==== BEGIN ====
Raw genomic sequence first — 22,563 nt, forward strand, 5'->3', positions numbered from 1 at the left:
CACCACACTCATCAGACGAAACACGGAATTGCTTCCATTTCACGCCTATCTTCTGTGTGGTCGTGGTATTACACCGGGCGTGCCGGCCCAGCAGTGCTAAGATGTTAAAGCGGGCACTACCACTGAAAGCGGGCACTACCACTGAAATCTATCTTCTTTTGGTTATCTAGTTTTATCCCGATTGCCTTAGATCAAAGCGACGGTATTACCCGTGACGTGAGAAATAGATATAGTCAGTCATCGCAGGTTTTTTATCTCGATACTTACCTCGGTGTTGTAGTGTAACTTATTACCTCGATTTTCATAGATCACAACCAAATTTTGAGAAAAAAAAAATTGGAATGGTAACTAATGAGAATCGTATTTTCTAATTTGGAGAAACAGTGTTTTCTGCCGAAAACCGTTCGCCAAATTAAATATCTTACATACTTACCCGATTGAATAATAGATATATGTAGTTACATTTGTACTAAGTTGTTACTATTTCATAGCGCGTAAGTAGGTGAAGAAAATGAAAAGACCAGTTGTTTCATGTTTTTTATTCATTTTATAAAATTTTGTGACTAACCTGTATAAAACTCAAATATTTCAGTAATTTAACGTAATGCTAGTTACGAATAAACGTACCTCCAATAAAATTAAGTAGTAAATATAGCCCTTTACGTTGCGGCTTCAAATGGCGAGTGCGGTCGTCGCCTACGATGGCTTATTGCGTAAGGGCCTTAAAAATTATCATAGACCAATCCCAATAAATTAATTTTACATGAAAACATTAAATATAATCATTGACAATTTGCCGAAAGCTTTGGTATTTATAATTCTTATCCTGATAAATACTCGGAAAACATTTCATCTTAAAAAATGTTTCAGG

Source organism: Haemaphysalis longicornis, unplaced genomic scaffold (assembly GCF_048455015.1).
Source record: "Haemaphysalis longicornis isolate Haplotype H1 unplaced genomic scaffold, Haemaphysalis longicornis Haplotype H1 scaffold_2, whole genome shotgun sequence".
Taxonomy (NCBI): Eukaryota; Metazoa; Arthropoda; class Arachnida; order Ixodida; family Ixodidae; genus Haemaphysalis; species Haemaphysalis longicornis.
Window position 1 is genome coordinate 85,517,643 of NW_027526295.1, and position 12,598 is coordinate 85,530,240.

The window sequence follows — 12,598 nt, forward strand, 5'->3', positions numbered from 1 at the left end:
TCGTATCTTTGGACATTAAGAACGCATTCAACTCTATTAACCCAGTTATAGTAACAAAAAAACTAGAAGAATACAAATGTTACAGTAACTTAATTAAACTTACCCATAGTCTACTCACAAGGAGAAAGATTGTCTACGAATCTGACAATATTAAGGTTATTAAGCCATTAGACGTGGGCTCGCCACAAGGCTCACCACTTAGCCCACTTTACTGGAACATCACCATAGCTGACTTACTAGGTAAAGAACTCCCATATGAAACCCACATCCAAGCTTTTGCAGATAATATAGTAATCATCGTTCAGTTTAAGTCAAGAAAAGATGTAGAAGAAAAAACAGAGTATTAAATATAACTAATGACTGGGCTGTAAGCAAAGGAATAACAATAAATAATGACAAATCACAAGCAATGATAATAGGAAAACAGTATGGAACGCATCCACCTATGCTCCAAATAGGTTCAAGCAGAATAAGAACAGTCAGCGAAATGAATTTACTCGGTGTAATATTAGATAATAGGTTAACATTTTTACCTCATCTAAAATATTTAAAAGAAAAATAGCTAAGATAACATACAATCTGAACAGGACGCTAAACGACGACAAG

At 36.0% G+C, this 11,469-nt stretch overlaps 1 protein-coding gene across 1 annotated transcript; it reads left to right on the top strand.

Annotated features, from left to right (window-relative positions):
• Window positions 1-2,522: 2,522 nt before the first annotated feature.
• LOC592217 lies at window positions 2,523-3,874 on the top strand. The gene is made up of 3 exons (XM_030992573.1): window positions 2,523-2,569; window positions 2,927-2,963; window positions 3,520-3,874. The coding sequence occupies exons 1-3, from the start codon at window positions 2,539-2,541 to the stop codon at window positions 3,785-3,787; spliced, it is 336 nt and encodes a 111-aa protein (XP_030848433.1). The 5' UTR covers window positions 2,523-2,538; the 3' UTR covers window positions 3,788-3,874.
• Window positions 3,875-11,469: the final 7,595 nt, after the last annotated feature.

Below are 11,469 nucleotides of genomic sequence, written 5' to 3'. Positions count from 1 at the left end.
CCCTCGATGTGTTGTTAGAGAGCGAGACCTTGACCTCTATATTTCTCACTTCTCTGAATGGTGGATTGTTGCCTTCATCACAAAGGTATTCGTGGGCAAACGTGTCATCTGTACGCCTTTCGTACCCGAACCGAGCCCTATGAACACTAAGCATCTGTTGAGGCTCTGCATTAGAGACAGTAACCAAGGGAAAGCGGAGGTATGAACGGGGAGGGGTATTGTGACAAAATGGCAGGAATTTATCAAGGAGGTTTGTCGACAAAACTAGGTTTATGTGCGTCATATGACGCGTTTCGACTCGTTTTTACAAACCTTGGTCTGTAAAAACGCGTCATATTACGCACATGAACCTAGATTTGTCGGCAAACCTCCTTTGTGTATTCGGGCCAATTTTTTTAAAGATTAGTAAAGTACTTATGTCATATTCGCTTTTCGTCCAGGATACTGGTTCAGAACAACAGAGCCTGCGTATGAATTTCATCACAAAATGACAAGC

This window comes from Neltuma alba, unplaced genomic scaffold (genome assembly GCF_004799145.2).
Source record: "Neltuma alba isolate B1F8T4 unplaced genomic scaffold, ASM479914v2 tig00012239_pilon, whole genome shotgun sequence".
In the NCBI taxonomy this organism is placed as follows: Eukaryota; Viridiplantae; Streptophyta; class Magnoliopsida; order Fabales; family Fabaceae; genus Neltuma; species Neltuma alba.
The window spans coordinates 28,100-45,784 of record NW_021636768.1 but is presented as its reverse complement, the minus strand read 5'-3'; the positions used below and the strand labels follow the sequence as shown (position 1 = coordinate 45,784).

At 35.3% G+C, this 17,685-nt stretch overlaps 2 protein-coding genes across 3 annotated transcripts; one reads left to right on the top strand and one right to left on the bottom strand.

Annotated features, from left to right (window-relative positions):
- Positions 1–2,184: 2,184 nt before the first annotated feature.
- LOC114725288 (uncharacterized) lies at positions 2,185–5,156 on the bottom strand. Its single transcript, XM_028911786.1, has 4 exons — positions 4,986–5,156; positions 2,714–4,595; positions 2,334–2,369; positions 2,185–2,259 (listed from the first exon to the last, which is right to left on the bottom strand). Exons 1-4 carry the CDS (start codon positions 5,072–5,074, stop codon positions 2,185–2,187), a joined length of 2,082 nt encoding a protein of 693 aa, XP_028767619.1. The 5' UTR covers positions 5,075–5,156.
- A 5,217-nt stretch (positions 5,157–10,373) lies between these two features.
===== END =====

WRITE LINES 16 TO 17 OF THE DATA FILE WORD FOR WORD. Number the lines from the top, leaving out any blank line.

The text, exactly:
This window comes from Neltuma alba, unplaced genomic scaffold (genome assembly GCF_004799145.2).
Source record: "Neltuma alba isolate B1F8T4 unplaced genomic scaffold, ASM479914v2 tig00012239_pilon, whole genome shotgun sequence".